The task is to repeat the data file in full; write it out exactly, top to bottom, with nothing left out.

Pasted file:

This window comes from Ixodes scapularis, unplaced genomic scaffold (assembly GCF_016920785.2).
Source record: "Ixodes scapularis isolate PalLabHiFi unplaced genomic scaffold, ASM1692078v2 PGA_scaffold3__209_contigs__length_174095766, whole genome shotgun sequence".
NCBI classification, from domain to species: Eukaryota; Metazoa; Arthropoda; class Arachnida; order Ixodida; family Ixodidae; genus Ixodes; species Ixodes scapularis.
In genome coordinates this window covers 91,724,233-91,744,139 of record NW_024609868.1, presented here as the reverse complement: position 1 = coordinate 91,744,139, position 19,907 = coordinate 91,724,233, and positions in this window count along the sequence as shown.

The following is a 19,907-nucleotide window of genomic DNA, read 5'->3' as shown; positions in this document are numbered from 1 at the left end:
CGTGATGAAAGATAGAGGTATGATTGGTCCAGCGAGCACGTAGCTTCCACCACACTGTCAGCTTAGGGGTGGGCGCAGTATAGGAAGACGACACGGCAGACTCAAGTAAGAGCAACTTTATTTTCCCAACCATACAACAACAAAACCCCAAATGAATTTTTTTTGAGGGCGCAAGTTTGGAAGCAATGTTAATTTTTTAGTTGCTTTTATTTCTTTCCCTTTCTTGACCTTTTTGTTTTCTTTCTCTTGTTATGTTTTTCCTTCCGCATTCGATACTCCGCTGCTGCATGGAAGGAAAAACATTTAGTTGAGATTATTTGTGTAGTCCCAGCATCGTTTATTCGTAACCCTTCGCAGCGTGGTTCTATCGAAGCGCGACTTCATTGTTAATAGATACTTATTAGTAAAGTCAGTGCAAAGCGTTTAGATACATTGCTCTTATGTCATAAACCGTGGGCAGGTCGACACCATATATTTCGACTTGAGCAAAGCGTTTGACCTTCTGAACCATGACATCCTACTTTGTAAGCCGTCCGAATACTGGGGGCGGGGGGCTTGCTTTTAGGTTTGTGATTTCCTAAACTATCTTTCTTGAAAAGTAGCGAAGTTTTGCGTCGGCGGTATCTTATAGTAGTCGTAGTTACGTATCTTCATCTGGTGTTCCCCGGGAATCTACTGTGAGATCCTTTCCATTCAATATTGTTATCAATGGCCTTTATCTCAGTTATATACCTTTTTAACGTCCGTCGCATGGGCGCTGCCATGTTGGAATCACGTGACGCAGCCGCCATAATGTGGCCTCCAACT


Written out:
This window comes from Ixodes scapularis, unplaced genomic scaffold (assembly GCF_016920785.2).
Source record: "Ixodes scapularis isolate PalLabHiFi unplaced genomic scaffold, ASM1692078v2 PGA_scaffold3__209_contigs__length_174095766, whole genome shotgun sequence".
NCBI classification, from domain to species: Eukaryota; Metazoa; Arthropoda; class Arachnida; order Ixodida; family Ixodidae; genus Ixodes; species Ixodes scapularis.
In genome coordinates this window covers 91,724,233-91,744,139 of record NW_024609868.1, presented here as the reverse complement: position 1 = coordinate 91,744,139, position 19,907 = coordinate 91,724,233, and positions in this window count along the sequence as shown.

The following is a 19,907-nucleotide window of genomic DNA, read 5'->3' as shown; positions in this document are numbered from 1 at the left end:
CGTGATGAAAGATAGAGGTATGATTGGTCCAGCGAGCACGTAGCTTCCACCACACTGTCAGCTTAGGGGTGGGCGCAGTATAGGAAGACGACACGGCAGACTCAAGTAAGAGCAACTTTATTTTCCCAACCATACAACAACAAAACCCCAAATGAATTTTTTTTGAGGGCGCAAGTTTGGAAGCAATGTTAATTTTTTAGTTGCTTTTATTTCTTTCCCTTTCTTGACCTTTTTGTTTTCTTTCTCTTGTTATGTTTTTCCTTCCGCATTCGATACTCCGCTGCTGCATGGAAGGAAAAACATTTAGTTGAGATTATTTGTGTAGTCCCAGCATCGTTTATTCGTAACCCTTCGCAGCGTGGTTCTATCGAAGCGCGACTTCATTGTTAATAGATACTTATTAGTAAAGTCAGTGCAAAGCGTTTAGATACATTGCTCTTATGTCATAAACCGTGGGCAGGTCGACACCATATATTTCGACTTGAGCAAAGCGTTTGACCTTCTGAACCATGACATCCTACTTTGTAAGCCGTCCGAATACTGGGGGCGGGGGGCTTGCTTTTAGGTTTGTGATTTCCTAAACTATCTTTCTTGAAAAGTAGCGAAGTTTTGCGTCGGCGGTATCTTATAGTAGTCGTAGTTACGTATCTTCATCTGGTGTTCCCCGGGAATCTACTGTGAGATCCTTTCCATTCAATATTGTTATCAATGGCCTTTATCTCAGTTATATACCTTTTTAACGTCCGTCGCATGGGCGCTGCCATGTTGGAATCACGTGACGCAGCCGCCATAATGTGGCCTCCAACT